Donora mayor eyes sixth term

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Donora had already lost its major industry and was flat broke and in debt about the time John “Chummy” Lignelli decided to get into local politics nearly four decades ago.


“Let me tell you how broke we were,” said Lignelli, 91, who is running unopposed for another four years in the borough mayor’s office in this year’s election.


The local police department was down to one cruiser when, Lignelli said, he got a call one night in the late 1970s from an officer stating the police car had broken down. He responded by selling raffle tickets to raise money to purchase a used car for the police department.


“We ran that car without a decal. One night it broke down,” said Lignelli, who told police to retrieve his personal car to use for patrols.


The borough bounced back by selling and mining coal it owned and then obtaining grants to expand utilities for the construction of new homes over the mined property.


“For a time we gave up our salaries,” said Lignelli, whose take-home pay as mayor stands at $71 a month.


“This goes to show you when you have a problem, you just don’t throw up your hands. As mayor, I don’t have a vote unless it’s to break a tie, but I have a voice.”


Lignelli worked as a steelworker at U.S. Steel’s Donora Works until it was shuttered about 1960. He was transferred to the company’s Christy Park plant in McKeesport, where he was quickly elected to the position of union grievance man. He entered Donora politics when a former mayor asked him to fill a vacant seat on council in 1977, and, for him, there would be no looking back. He served 15 years as council president before becoming mayor and is believed to be one of the oldest sitting mayors in the United States.


“I think age depends, and for everyone it’s different,” said Donora Council President Karen Polkabla, who has served with Lignelli for 25 years. “Some people could be 100 and still active and able to perform. This is Chummy’s life. It keeps him strong.”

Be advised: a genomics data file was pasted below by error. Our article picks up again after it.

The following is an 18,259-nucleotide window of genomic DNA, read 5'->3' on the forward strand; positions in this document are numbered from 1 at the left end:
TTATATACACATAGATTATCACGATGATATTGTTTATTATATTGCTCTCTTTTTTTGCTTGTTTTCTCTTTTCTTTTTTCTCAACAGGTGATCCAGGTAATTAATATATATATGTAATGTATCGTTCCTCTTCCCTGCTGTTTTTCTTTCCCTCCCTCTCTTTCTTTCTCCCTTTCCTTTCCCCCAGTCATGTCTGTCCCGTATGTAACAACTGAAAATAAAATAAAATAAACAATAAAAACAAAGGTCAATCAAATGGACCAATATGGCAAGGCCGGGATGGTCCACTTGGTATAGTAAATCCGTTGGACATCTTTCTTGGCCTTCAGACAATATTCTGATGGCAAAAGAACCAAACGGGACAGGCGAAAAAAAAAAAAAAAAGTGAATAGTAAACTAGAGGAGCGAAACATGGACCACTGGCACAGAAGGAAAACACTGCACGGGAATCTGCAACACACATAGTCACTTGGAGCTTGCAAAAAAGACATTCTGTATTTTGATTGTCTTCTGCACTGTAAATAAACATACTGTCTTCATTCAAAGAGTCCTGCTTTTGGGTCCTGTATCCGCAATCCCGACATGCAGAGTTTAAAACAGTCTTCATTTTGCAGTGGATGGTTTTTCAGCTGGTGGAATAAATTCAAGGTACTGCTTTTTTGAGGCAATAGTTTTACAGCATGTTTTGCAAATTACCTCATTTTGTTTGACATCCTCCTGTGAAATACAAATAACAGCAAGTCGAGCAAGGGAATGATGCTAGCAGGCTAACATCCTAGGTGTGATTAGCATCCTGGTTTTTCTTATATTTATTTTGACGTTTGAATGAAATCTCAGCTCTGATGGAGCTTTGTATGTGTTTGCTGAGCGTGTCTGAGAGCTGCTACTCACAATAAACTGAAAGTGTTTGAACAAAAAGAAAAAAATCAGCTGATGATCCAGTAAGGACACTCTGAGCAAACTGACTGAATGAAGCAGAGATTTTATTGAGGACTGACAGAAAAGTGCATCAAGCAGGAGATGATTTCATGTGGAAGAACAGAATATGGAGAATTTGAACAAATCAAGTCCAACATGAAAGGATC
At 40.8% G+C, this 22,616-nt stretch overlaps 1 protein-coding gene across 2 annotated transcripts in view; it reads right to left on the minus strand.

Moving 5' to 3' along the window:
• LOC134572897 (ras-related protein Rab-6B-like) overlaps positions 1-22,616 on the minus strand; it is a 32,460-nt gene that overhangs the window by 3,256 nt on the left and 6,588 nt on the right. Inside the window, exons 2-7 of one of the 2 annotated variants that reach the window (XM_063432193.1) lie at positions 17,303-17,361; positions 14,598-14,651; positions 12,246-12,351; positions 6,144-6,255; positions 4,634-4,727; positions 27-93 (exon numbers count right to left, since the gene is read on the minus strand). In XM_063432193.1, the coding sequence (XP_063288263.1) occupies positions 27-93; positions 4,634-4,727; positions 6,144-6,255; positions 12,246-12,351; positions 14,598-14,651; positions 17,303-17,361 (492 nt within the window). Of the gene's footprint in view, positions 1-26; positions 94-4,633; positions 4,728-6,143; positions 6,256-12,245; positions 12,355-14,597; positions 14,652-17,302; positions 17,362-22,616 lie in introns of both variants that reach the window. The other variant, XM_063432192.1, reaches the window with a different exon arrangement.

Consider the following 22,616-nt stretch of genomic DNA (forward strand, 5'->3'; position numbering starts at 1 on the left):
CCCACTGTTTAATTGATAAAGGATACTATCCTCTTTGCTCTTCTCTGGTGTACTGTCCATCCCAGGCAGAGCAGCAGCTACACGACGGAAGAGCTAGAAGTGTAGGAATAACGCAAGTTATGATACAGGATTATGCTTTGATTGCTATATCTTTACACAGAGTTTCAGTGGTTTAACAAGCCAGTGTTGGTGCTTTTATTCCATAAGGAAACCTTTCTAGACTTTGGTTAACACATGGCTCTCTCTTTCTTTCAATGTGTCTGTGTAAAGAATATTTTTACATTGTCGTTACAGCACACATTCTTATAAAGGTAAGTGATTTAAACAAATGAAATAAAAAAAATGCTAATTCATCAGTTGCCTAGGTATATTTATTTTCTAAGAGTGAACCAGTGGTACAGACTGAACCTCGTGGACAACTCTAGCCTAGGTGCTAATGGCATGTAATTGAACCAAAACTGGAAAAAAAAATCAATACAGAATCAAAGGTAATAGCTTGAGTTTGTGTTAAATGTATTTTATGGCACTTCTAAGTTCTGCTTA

And some 25-year-olds could find it difficult to keep up with this mayor.


He rises each day between 4 and 4:30 a.m. and is out of his apartment two hours later to volunteer at the Meals on Wheels program’s central kitchen in the borough. He then stops by the mayor’s office before going to work for Southwestern Pennsylvania Human Services Inc. driving a minibus to transport people with special needs in Donora to their services in Charleroi.


He returns to the mayor’s office by 2:30 p.m. to finish his daily business unless he has a meeting on his agenda, which could be the Washington County Housing Authority, where he serves as chairman. This all takes place between the times when he is selected to receive yet another honor for community service. Yes, he even rings the bell to attract donations every Christmas season for the Salvation Army.


“I cannot think of any plaque that I do not have,” he said.


He received one of them after raising $24,000 to save the struggling local American Legion post in 2006, when its building was for sale and Donora was faced with having to cancel its duties to host the Washington County Veterans Day parade.


“We had a hell of a nice parade,” Lignelli said.


He said he’s lost count of the number of new furnaces he found money to purchase and install for people in need, even if they live outside of the borough.


Even when he worked in the steel mills, he was always finding summer jobs there for poor young men, including Ken Griffey Sr. before he became a famous major league baseball player.


“I used to say to him, ‘Don’t forget you brown-bagged it once in your life.’”


Each Christmas, he raises $7,000 for the Donora Library by selling large jars of cashews.


“I don’t sell one jar at a time. I have one customer in McKeesport who buys 40 cases.”


The challenges faced by Donora today remain as serious as they were when Lignelli entered local politics.


While the borough’s finances are solvent, he said, local businesses complain about less traffic attributed to the closing of the century-old Donora-Webster Bridge, which has been scheduled for implosion in 2014 without being replaced. The borough has to deal with abandoned and blighted properties and the closings of the last two bank branches in town. Its population in the 2010 census was 4,910, showing a loss of 743 residents over the past decade.


“I think eventually we will get another bank,” he said. “There is always a project.”


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